Michael Gordin, professor of Prinston University, has published a new review of the books Russkie Professora (Russian Professors) by Elena Vishlenkova, Rufia Galiullina, and Kira Ilyina, as well as Soslovie Russkih Professorov (The Community of Russian Professors) by Elena Vishkenkova and Irina Savelieva (eds.) in the scholarly journal Kritika: Exploration in Russian and Eurasian History. We are very grateful to professor Gordin for the detailed analysis of our work.
Alexander Dmitriev, leading research fellow of IGITI, reported on Transfers within and on the Borders of Late Imperial Russia: Veselovsky, Lappo-Danilevsky and Beyond in École des hautes études en sciences sociales in Paris at the conference 'The Intersections of Russian History.'
On June 6, 2016, Andy Byford, senior lecturer of Durham University, reported on 'Children Study' as a Transnational Movement: Self-Representation of Russian and Soviet Pedology.
On June 3, 2016, Marina Mogilner, leading research fellow of IGITI, reported on The Purity of Race vs. Imperial Hybridness: Vladimir Jabotinsky against the Russian Empire.
Kirill Levinson, leading research fellow of IGITI, reported on Emotion Concepts and Conceptual History: Perspectives on the Challenges of Translation at the conference 'Concepts of Passions and Politics' organized in London by UCL European institute, UCL Center for Transnational History, UCL School of Slavonic and East European Studies, and Center for Contemporary anf Modern History of the University of Sheffield.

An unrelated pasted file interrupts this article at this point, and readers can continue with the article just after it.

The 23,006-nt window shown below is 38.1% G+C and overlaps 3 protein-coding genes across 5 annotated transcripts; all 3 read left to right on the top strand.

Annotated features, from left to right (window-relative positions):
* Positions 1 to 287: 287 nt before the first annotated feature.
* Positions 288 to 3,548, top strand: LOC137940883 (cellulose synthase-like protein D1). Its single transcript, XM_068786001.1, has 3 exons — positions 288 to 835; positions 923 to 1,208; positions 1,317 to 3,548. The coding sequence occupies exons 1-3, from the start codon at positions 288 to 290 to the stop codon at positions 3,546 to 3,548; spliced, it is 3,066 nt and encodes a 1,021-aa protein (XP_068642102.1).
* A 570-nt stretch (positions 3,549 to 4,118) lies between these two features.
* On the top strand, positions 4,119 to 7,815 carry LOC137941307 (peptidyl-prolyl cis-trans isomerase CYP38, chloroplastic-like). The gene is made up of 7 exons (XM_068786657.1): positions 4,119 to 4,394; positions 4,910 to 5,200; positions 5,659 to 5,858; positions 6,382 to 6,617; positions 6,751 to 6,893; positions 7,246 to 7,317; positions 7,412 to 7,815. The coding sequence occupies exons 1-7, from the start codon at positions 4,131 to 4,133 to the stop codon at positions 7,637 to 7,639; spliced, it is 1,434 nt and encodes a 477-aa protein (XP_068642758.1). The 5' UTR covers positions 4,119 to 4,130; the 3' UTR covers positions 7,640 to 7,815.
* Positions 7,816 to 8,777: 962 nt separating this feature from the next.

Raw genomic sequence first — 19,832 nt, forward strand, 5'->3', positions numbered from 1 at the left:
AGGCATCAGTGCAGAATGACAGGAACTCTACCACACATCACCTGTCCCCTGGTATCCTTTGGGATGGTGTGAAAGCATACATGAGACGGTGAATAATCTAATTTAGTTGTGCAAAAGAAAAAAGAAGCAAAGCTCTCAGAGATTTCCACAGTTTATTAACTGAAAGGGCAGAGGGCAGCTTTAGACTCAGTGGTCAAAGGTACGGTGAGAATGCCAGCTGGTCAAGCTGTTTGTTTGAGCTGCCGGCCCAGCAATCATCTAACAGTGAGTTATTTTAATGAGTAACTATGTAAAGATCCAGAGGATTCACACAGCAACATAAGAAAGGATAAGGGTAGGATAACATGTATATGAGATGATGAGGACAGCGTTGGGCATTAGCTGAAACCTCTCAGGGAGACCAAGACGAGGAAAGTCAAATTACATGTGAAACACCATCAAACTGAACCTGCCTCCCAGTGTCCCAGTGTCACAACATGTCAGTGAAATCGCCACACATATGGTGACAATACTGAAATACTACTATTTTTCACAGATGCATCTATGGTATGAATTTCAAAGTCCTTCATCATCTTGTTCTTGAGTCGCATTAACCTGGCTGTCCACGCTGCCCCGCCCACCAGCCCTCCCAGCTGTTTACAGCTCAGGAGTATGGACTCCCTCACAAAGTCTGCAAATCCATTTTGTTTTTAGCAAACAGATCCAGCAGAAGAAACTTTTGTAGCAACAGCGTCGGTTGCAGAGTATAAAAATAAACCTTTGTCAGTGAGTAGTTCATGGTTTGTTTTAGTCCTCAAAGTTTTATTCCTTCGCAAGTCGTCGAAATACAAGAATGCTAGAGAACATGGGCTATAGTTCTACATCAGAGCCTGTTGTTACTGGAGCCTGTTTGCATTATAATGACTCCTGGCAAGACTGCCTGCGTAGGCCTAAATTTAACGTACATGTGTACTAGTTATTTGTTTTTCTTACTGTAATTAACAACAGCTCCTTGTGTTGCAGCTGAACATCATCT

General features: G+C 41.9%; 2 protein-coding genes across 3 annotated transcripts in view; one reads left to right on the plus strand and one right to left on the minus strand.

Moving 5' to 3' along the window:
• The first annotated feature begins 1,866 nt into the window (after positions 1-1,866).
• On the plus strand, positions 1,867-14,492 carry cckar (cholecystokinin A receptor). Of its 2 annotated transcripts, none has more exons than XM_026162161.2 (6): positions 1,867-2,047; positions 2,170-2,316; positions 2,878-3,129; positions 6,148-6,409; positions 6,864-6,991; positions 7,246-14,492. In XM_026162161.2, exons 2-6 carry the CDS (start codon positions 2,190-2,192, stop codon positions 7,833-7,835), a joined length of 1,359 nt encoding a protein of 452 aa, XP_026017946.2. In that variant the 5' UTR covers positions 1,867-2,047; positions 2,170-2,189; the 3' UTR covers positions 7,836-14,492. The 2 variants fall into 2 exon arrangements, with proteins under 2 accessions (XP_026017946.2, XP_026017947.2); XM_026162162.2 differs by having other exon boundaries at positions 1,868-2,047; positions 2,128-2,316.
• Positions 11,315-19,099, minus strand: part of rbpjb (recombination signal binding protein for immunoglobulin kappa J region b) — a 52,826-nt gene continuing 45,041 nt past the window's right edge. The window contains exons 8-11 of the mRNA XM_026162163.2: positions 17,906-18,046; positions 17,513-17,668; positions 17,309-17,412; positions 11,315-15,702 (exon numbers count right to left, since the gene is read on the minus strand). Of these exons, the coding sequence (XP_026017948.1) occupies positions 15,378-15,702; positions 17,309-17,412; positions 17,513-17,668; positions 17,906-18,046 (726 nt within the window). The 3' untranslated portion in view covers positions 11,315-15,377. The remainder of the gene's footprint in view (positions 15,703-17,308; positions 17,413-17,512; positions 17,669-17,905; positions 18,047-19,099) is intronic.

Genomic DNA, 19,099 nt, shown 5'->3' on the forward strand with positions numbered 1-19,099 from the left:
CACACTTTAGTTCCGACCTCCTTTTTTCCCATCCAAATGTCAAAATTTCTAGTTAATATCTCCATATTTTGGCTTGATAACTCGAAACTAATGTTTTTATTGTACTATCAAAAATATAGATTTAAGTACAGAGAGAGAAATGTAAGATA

Gabriel Abend, professor at the University of New York, reported on The Ways of Love-Making at the seminar of the Center for the History of Ideas and Sociology of Knowledge of the IGITI.
Dr Mark Duffett wrote a post about the international conference "Challenges of Participatory Culture: Methodologies and Perspectives of Research"
On May 12-13, IGITI Research Centre for Contemporary Culture held an international conference "Challenges of Participatory Culture: Methodologies and Perspectives of Research". Social scientists and scholars from the US and Europe met at the Higher School of Economics and discussed theoretical issues and research methods of the phenomenon of 'participatory culture', as well as different aspects of contemporary culture – fanfiction, street art, musical fandoms, etc. Dr Mark Duffett (University of Chester, UK) wrote a post about the conference.
The paper introduces a metaphor 'digital porosity' aiming to grasp the nonuniformity, limitations and gaps of digital connectivity (technological, material, spatial, social, etc.) in urban spaces. Being used as a research guidance, the metaphor raises the questions what digital porosity is? how is it produced? how is it changing? Based on the research of internet connectedness and practices of Internet use in the subways of Moscow and St. Petersburg, the paper states that the extension of the Internet zone and the inclusion of new urban spaces do not automatically increase the connectivity of the city, since the latter depends not only on the availability or the quality of internet communication, but also on the intentions and skills of the internet users and their ideas about the comfort and the possibility of internet connection, the role of the subway ride in the broader planning horizons.
On April 15, 2016, Sigurdur Gylfi Magnusson, professor at the University of Iceland, and István Szijártó, lecturer at the University of Budapest, reported on Microhistory: its Advantages and Limitations. The round table was organized by the IGITI and the Laboratory of Medieval Studies of the HSE School of History.
On April 20, 2016, Danielle Jacquart, dean and professor of the Ecole Pratique des Hautes Etudies (Paris), reported on the issue called Animated Body in Medieval Medical Thought.